Williams had a poor season in 1927/28, taking only five wickets at 73.00 and while he took 24 wickets at 34.9 in 1928/29, Williams retired from first-class cricket with his final appearance in January 1929, for South Australia against New South Wales, taking 2/95.[13] He continued in district cricket until 1943, taking 894 wickets for Port Adelaide at 18.85.[4] This remains the record number of wickets taken in the Adelaide district competition.[14] Eleven times, and nine in succession, Williams was the leading wicket taker in a district cricket season.[15]

Outside of cricket Williams was a dentist[16] and became involved in horse racing as an owner. He owned leading racehorse Ramssare as part of a syndicate and later became the sole owner of Jack Parr, who won an ARC grand national steeple-chase.[17]

Williams died suddenly on 31 May 1947, aged 47.[1] In recognition of his district cricket accomplishments, the scoreboard at Port Adelaide's home ground Alberton Oval, was named in Williams's honour.[18]

South Australian wicketkeeper and Port Adelaide captain Gordon Inkster paid tribute to Williams, saying that "had he applied himself more seriously he would most certainly have made one of the world's greatest bowlers of his type. On numerous occasions when he could have secured many of the closing wickets, he refrained from so doing, to enable another of the younger bowlers to procure a wicket or two, with the result that he was responsible for the developing of several young bowlers to the advantage of both club and State."[15]

References

  1. "Family Notices", The Advertiser, 5 June 1947, p. 16.
  2. 'One of the paying public', "Interstate cricket", The Register (Adelaide), 15 December 1919, p. 4.
  3. "South Australia v New South Wales – Sheffield Shield 1919/20". CricketArchive. Association of Cricket Statisticians and Historians. Retrieved 16 November 2015.
  4. Sando, p. 138.
  5. "South Australia v Queensland – Other First-Class matches in Australia 1923/24". CricketArchive. Association of Cricket Statisticians and Historians. Retrieved 19 November 2015.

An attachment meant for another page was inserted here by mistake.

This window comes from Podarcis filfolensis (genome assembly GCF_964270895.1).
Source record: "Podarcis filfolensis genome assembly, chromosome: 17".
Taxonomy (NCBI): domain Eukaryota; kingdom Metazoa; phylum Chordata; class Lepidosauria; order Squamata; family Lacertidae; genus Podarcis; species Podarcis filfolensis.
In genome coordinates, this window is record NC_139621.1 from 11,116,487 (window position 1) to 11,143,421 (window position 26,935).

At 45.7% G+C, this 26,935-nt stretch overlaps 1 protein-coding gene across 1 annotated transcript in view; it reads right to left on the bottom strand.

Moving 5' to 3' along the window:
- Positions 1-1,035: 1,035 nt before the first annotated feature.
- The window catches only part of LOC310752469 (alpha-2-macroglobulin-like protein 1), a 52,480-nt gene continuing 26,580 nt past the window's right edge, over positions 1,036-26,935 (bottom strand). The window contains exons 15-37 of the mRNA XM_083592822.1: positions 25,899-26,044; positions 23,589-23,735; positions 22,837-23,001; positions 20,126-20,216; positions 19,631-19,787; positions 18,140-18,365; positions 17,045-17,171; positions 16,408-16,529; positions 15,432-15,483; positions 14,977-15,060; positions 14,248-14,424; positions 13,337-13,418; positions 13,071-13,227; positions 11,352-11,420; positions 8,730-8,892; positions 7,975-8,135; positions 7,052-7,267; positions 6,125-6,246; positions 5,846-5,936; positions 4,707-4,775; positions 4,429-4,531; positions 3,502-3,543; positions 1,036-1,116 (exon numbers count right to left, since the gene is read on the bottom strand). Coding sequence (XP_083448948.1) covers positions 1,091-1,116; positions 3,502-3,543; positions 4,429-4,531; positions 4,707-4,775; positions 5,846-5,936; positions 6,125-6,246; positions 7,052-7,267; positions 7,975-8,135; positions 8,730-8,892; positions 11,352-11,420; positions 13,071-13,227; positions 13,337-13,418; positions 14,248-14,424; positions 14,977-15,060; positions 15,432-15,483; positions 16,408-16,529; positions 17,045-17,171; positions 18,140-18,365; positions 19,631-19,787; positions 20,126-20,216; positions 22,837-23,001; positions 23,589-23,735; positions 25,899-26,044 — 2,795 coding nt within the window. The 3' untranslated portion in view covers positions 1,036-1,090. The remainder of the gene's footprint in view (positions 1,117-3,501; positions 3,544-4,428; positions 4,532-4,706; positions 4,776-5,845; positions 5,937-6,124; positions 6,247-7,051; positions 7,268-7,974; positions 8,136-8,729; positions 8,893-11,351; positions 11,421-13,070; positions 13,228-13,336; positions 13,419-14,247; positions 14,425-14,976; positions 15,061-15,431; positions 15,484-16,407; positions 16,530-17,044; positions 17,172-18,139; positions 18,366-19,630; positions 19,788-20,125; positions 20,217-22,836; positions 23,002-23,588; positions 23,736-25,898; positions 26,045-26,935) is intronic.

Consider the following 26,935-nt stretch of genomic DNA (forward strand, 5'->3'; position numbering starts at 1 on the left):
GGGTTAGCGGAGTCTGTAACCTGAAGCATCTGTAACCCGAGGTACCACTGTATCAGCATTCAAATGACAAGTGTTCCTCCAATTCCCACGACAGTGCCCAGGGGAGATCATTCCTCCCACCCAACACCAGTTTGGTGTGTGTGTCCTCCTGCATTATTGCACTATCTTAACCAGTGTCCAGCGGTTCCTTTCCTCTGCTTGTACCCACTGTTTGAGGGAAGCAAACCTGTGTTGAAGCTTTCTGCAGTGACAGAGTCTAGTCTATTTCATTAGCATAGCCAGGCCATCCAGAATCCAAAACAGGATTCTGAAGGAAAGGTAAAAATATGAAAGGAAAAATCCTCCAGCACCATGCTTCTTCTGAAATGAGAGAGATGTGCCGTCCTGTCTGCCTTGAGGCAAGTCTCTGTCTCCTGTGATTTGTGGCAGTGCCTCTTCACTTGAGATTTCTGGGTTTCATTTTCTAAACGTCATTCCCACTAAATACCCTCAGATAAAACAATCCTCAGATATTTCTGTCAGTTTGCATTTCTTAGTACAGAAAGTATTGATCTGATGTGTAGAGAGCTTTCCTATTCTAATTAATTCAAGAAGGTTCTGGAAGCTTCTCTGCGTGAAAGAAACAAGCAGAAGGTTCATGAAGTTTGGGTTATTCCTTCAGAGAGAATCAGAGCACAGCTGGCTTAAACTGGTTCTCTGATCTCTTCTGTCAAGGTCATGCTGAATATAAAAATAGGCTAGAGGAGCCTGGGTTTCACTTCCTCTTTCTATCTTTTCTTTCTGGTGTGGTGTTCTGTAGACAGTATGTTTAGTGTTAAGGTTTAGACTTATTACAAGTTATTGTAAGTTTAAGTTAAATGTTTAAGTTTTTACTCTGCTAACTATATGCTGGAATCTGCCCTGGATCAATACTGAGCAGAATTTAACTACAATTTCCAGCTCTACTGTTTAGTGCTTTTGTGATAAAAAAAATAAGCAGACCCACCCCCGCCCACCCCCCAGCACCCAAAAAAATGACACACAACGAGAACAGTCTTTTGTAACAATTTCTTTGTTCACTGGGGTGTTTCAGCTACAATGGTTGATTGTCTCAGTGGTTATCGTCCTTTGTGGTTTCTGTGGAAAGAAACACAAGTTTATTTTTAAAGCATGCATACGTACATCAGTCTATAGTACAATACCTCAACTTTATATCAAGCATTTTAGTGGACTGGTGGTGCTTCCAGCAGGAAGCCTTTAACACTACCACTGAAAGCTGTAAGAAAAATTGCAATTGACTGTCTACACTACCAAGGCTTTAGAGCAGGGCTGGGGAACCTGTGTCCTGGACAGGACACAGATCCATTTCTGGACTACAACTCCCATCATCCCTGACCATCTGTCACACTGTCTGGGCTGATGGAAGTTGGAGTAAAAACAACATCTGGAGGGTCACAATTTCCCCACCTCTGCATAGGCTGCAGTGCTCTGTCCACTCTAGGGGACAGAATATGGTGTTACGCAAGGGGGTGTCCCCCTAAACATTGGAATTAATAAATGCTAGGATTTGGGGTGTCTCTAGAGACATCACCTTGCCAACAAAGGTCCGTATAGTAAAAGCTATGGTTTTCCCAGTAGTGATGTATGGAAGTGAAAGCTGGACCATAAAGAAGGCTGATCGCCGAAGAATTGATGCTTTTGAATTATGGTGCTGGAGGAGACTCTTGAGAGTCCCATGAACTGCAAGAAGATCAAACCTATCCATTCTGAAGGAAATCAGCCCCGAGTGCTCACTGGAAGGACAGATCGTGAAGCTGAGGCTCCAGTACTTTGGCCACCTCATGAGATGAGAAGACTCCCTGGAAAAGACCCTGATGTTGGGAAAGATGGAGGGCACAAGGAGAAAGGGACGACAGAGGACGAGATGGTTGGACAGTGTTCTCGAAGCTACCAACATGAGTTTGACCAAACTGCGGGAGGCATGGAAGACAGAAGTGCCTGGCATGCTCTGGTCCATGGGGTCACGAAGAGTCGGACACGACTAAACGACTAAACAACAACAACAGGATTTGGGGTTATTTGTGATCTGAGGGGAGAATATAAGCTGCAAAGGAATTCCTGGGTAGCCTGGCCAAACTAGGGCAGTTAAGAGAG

6. "Death of Former State Cricketer", Chronicle (Adelaide), 5 June 1947, p. 42.
  7. "First-Class Matches played by Norman Williams (34)". CricketArchive. Association of Cricket Statisticians and Historians. Retrieved 20 November 2015.
  8. Sando, p. 172.
  9. "South Australia v Victoria Sheffield Shield 1926/27". CricketArchive. Association of Cricket Statisticians and Historians. Retrieved 23 November 2015.
  10. "Improved Slow Bowler", News (Adelaide), 1 January 1927, p. 3.
  11. "First-class Bowling in Australia for 1926/27 (Ordered by Average)". CricketArchive. Association of Cricket Statisticians and Historians. Retrieved 24 November 2015.
  12. "Australian XI v The Rest, Other First-Class matches in Australia 1926/27". CricketArchive. Association of Cricket Statisticians and Historians. Retrieved 5 November 2015.
  13. "South Australia v New South Wales, Sheffield Shield 1928/29". CricketArchive. Association of Cricket Statisticians and Historians. Retrieved 5 November 2015.
  14. Sando, p. 170.
  15. Kneebone, H. "Tribute to N.L. Williams", The Advertiser (Adelaide), 6 June 1947, p. 13.
  16. Their tribute", The Kadina and Wallaroo Times, 6 June 1947, p. 1.
  17. Kneebone, H. "Ex-Cricketer's Death", The Advertiser, 2 June 1947, p. 12.
  18. Sando, p. 49.

Sources

  • Sando, G. (1997) Grass Roots: 100 Years of Adelaide District Cricket 1897–1997, South Australian Cricket Association: Adelaide. ISBN 1 86254 435 2.